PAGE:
I wanted to make labna, the soft cheese popular in the Middle East. Basically, it’s strained yoghourt. It would clearly be expensive to make it from good shop yoghourt, like Fage, at about £5 for a 900g tub, our favourite from Greece, so I decided to start making my own. Cue intensive internet “research”…
It turns out that Lakeland are selling the Easiyo yoghourt maker for half price, which I took to be an auspicious omen. The internet says the charity shops of the country are full of the things, because people get fed up with buying the ready-made powder the makers want you to keep buying, but I got myself a clean new one, for about £10.
The internet kindly pointed out that I wouldn’t need to go to all the bother of heating the milk to a certain temperature, and then cooling it before adding a live starter. Instead, I’m using UHT milk, which somebody else has heated, cooled, and put in a handy box.
So, I put UHT milk and a couple of spoonfuls of Yeo Valley organic natural live yoghourt in the inner jar, filled the youghourt maker with boiling water, put it all together, and left it overnight.
The result was a good, set, yoghourt. Not very solid, but tasty. The next step was to put it in cheesecloth, and strain it. There’s three layers of cheesecloth in the picture, as I thought even quite thick yoghourt might run through it, but one turns out to be enough.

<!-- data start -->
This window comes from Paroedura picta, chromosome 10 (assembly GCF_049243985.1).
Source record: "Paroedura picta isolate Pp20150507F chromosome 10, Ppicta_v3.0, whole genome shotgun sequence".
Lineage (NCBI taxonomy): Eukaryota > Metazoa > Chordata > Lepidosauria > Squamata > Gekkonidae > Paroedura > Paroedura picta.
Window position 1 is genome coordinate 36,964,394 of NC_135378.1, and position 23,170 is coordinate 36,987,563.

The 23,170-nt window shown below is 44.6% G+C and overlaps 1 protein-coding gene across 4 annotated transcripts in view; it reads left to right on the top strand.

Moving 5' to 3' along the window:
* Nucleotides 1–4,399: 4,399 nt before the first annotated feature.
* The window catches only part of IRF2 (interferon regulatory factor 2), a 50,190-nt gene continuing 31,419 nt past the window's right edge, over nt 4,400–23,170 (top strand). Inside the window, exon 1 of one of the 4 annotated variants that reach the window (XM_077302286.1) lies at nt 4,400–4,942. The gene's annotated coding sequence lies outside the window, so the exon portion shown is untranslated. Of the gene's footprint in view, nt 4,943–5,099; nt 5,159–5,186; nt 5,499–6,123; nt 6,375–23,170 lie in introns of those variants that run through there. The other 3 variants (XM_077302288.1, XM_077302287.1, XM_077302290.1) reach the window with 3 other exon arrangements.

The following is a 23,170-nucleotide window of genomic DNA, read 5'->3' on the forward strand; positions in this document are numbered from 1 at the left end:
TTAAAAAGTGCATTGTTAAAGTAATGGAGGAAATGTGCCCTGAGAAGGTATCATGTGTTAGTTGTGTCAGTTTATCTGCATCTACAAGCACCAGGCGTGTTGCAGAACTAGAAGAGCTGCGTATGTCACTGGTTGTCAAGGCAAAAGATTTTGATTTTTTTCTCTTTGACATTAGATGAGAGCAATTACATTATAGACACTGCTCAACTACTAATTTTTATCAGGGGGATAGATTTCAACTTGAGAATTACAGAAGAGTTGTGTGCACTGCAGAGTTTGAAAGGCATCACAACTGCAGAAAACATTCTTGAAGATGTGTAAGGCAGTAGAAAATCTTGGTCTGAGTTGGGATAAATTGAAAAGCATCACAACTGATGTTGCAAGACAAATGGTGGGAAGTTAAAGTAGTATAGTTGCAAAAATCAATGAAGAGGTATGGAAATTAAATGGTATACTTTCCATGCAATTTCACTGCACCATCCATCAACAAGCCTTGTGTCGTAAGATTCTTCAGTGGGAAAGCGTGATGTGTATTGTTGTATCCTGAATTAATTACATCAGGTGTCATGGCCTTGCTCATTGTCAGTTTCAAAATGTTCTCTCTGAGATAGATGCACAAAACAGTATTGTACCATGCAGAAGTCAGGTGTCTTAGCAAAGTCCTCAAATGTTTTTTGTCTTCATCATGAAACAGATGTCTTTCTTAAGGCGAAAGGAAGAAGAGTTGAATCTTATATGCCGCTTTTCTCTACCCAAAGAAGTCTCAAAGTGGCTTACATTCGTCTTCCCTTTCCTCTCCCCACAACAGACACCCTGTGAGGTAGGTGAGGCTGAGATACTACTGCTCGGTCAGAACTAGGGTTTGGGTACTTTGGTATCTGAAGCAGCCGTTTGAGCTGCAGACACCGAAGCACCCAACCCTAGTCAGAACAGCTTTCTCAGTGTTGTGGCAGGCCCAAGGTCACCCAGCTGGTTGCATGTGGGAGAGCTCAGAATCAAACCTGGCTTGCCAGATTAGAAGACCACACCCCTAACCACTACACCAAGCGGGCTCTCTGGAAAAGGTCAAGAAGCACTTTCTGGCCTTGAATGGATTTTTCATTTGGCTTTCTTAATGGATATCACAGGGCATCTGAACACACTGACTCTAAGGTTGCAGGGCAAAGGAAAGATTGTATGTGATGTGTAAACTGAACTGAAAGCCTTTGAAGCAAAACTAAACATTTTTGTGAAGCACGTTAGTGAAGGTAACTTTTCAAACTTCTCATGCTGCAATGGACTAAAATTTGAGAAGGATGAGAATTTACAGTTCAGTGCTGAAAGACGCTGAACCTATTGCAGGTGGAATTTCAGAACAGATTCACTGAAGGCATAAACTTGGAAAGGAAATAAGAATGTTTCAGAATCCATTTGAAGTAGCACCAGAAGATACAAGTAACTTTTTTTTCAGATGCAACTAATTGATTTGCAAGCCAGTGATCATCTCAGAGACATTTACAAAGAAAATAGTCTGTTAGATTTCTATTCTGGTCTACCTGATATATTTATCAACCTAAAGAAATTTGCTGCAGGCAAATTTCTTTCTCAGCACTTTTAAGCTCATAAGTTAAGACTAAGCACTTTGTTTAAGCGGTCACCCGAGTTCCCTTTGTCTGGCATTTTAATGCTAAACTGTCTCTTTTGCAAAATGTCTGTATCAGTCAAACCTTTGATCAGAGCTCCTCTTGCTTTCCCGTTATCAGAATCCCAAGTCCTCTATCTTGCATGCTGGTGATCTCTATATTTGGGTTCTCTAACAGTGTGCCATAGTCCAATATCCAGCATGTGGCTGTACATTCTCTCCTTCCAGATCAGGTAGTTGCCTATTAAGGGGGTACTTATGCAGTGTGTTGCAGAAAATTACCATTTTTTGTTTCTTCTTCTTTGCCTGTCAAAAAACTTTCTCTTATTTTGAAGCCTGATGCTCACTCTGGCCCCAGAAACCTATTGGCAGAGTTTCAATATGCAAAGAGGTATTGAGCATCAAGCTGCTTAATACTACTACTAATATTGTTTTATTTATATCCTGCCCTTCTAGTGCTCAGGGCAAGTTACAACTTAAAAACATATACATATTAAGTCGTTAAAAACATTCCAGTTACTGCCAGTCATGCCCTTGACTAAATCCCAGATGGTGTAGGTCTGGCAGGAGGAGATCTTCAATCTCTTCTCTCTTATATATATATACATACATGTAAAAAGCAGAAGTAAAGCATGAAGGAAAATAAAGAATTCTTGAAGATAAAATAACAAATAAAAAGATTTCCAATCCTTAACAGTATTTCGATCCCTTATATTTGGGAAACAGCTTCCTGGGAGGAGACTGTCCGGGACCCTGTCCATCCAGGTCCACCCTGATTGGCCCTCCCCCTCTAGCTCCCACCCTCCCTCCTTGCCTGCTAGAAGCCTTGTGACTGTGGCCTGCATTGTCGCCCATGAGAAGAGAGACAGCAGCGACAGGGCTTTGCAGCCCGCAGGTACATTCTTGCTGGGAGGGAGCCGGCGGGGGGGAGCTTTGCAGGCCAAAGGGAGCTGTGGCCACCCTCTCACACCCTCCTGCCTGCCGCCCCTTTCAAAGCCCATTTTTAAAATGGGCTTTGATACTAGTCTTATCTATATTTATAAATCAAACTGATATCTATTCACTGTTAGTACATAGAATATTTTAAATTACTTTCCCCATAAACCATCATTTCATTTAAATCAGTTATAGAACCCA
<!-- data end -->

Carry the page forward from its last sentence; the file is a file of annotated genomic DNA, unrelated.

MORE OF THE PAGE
Now, the Mezze book says one of the things I can do with labna is make little balls, and keep them in olive oil, in the fridge, ready for use. I had a go, but only made a few, before deciding that the process was too messy, and wasteful. The rest has gone back into the fridge to dry out some more.
One of my #RaspberryPi Zeros is called PiClock, and has an 8 digit seven segment LED display. The program it runs displays the time, and sends it to two other Pis, that display it on Unicorn HD HATs. Between midnight and 8 am, it flashes the message “SLEEP” every five minutes, as well. The software library that it uses can display numbers, and most upper and lower case letters, but not all of them. I rather liked the idea of animating sequences of single segments on it, because, well you know, blinkenlights. I had a look at the software library, “7seg.py”, to see if I could get it to do that.
It turns out that the library uses a Python dictionary to look up the byte to send to the display for each of the characters it can display. Decoding the hexadecimal bytes took a few minutes, working from the code for the digits from 1 to 5.
The first bit is always a 0. The remaining seven are the seven segments, in the order abcdefg, which are laid out like this…
So, the codes for illuminating single segments are as follows…
Now to amend the library! I needed some typeable characters to put in the dictionary, ready to be used in strings in the python code. For no obvious reason, I chose a selection of brackets and the tilde character, and amended the library file. The selection of brackets didn’t work!
After trying characters until they did work, I ended up with #][£<$~ as the symbols for the segments abcdefg.
I’m only showing the amended part of the file, where the pattern to send to the display is looked up. The arrangement of the brackets and tilde for the segments is as follows…
Now I’m ready to program PiClock to do silly animations, which will be fun, and a lot easier than using the WordPress editor. Note to self: See if you can find a WYSIWYG editor for WordPress.